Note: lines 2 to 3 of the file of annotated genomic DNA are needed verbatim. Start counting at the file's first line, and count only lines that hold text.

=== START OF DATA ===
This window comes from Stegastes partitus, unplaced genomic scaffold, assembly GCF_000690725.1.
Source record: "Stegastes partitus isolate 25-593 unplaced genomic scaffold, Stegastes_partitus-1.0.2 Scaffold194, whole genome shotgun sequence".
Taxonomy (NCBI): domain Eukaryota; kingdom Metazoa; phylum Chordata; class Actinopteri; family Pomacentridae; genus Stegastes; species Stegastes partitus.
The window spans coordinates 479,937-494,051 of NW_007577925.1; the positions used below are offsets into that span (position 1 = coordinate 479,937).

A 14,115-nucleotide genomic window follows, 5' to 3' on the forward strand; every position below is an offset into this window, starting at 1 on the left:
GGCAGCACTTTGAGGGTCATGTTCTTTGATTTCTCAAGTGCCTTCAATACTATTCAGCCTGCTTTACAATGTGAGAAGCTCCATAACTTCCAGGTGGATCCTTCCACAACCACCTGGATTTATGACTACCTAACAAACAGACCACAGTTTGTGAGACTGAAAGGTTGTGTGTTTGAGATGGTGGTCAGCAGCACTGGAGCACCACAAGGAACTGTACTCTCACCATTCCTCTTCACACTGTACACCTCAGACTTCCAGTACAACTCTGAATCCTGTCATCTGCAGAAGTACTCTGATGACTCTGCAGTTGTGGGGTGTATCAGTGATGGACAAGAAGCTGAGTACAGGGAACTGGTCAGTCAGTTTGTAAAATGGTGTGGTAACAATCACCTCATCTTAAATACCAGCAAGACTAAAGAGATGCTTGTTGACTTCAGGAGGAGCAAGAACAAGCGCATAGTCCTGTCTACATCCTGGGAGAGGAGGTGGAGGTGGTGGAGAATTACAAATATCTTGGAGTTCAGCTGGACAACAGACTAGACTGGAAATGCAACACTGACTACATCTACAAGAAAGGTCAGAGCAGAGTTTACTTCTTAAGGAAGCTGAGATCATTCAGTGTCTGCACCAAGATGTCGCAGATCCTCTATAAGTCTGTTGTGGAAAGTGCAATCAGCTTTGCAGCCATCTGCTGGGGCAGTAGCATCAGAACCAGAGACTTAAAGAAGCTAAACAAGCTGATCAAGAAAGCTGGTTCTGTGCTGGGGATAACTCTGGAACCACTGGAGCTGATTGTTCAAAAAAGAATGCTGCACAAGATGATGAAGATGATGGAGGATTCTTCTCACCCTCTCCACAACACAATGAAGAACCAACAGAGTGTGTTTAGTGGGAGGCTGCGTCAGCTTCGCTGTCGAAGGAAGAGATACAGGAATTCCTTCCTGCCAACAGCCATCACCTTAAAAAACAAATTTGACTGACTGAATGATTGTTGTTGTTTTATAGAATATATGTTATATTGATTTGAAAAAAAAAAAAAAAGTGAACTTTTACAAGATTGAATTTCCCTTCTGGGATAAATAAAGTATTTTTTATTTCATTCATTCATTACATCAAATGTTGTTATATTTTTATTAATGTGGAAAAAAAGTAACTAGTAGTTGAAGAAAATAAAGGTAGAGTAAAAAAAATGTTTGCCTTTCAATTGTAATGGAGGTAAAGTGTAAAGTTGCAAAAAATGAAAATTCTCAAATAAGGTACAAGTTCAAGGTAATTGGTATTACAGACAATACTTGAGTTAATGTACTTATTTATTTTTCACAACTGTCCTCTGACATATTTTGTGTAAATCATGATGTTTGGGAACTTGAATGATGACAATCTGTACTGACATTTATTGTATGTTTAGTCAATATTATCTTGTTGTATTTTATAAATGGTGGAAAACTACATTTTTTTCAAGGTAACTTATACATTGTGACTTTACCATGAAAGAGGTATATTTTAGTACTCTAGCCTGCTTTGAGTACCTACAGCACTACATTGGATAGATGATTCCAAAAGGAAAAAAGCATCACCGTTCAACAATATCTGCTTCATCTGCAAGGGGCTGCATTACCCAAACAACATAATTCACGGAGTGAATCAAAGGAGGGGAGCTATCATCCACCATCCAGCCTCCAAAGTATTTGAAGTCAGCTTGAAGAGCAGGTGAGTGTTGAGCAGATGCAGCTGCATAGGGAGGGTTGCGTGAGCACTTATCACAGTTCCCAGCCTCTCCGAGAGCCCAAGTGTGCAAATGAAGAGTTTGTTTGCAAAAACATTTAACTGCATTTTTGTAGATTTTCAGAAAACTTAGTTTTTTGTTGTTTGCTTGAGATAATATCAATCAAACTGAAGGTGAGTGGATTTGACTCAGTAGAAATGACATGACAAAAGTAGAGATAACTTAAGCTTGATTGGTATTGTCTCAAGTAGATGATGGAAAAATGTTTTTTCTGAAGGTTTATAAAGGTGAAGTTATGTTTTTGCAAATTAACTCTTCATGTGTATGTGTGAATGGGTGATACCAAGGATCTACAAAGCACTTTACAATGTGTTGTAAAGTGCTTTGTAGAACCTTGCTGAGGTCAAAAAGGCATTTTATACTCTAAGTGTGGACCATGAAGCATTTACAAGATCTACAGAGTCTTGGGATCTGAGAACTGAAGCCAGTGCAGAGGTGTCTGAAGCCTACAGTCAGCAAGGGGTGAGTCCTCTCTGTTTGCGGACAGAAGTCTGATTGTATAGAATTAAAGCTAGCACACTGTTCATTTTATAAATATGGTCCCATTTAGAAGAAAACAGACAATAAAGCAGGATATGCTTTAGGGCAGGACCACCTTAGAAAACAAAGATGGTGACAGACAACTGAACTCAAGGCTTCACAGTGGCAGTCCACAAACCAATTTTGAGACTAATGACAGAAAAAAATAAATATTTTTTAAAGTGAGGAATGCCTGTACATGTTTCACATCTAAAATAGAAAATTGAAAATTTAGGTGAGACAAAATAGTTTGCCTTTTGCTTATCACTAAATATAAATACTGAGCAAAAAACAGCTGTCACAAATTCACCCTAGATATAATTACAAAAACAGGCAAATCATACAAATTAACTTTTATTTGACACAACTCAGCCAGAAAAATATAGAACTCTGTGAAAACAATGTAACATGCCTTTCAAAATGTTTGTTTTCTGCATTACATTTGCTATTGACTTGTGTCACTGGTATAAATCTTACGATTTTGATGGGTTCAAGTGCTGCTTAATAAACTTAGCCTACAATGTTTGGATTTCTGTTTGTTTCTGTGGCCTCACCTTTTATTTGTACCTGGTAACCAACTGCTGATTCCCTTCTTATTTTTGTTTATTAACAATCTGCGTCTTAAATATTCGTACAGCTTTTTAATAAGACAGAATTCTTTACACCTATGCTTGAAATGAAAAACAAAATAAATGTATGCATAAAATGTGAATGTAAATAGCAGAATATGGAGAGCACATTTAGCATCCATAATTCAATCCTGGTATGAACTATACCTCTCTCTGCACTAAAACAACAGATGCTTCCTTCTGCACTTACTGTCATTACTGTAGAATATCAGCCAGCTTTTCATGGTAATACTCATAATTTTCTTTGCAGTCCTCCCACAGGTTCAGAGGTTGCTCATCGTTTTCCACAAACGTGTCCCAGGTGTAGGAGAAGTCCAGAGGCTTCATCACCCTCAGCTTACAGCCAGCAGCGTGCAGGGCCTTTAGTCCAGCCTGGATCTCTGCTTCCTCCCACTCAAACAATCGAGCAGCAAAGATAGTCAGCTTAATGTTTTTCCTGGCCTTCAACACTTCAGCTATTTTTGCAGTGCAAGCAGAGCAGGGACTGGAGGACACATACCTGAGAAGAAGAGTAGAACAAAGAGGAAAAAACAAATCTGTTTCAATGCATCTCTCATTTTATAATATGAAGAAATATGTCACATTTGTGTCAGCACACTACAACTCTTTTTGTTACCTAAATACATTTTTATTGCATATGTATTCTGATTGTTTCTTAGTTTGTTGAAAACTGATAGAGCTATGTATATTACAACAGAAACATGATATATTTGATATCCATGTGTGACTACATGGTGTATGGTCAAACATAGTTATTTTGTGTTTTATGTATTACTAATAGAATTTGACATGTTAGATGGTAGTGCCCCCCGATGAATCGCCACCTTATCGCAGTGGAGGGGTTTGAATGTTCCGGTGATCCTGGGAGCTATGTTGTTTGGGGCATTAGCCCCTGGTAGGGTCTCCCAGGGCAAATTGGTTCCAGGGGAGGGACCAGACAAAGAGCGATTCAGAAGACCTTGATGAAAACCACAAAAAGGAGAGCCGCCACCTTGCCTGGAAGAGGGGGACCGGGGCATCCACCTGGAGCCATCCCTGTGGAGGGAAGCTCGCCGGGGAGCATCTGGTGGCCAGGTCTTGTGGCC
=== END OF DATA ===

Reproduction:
Source record: "Stegastes partitus isolate 25-593 unplaced genomic scaffold, Stegastes_partitus-1.0.2 Scaffold194, whole genome shotgun sequence".
Taxonomy (NCBI): domain Eukaryota; kingdom Metazoa; phylum Chordata; class Actinopteri; family Pomacentridae; genus Stegastes; species Stegastes partitus.